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Greg Ferro
Greg Ferro
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SDN Is Not a Technology, It's A Use Case

Software defined networking is not a discrete technology, but rather a set of use cases that require a variety of technologies to meet customer needs.

Commentators on software defined networking (SDN) often point out that no one has deployed SDN, or you that can't buy SDN today. At a recent IETF meeting, someone stood up and said SDN stands for "Still Does Nothing."

This attitude fails to understand SDN is not a technology. It's more practical to define SDN as a bunch of use cases that use many technologies to meet specific customer needs. Think of it in terms of the data center. Sometimes people will talk about purchasing a "data center network," but that phrase encompasses a variety of different technologies and functions. Do you mean top-of-rack and core Ethernet switches? MLAG and TRILL capability? QoS, MPLS or virtual contexts? Do you mean the OSPF and STP pathing software?

Thus, a more reasonable discussion of SDN should focus the features it will provide and the technologies required to build it. Broadly speaking, SDN features deliver multi-tenancy, mobility, scalability and reliability on our networks. What differentiates SDN from existing networking is the use of controllers, APIs and software applications to achieve these features.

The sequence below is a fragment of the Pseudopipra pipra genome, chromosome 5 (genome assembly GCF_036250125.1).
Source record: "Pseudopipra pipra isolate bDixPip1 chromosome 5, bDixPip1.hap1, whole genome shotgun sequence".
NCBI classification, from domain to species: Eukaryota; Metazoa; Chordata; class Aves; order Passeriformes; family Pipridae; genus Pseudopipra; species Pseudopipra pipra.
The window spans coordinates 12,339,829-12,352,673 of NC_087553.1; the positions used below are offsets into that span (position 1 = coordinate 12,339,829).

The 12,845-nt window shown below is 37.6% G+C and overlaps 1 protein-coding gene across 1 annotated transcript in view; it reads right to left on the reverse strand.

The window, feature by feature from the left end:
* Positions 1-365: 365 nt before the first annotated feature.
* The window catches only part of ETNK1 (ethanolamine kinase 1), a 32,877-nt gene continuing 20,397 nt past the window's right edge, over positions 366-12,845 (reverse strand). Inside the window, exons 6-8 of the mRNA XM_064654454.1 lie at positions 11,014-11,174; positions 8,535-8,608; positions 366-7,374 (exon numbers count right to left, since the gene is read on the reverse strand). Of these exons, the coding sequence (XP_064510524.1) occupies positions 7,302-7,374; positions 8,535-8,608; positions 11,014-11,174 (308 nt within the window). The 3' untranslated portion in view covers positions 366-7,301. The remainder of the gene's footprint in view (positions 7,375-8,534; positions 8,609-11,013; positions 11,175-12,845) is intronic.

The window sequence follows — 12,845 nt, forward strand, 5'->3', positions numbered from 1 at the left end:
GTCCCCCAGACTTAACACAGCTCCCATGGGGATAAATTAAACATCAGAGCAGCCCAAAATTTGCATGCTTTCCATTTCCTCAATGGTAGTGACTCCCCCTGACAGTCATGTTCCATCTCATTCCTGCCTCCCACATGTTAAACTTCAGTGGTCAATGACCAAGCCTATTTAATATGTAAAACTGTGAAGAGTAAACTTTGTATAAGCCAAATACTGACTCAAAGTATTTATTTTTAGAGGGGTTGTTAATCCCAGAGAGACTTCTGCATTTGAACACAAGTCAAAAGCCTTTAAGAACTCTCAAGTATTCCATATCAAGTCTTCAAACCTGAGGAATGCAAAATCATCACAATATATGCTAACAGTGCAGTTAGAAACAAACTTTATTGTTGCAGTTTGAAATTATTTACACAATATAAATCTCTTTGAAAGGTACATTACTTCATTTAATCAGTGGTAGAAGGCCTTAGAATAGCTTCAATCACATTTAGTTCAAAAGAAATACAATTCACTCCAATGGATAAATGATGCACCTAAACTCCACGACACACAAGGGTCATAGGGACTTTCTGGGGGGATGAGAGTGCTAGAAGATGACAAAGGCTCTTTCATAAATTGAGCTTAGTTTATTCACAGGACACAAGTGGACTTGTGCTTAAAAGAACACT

On the technology side, how you build and deploy SDN will vary according each network and the use cases of that network. Some networks will use OpenFlow, other will use SPB, TRILL, OSPF and others. The SDN platform you deploy might use the OpenDaylight controller or the BigSwitch Networks controller that interfaces to OpenStack. Or your SDN might be a full stack approach, such as Juniper's Contrail V, Nuage Networks' VSP or VMware's NSX, that provides a different type integration and feature set to manage virtual switches in the hypervisor. For service providers, it's likely that IETF efforts around I2RS will further enable "programmable MPLS" for WAN management to extend the tools that are available today, such as Cisco's Cariden. And a careful look at Metro Ethernet shows that SDN functions have already arrived with SDH/Sonet already supporting external configuration.

[Get insight into the relationship between SDN and OpenFlow in “SDN Is Business, OpenFlow Is Technology.”]

And for more specialized or niche requirements, you can develop your own application to use proprietary APIs such as Cisco's onePK for precise control over the network and its changes.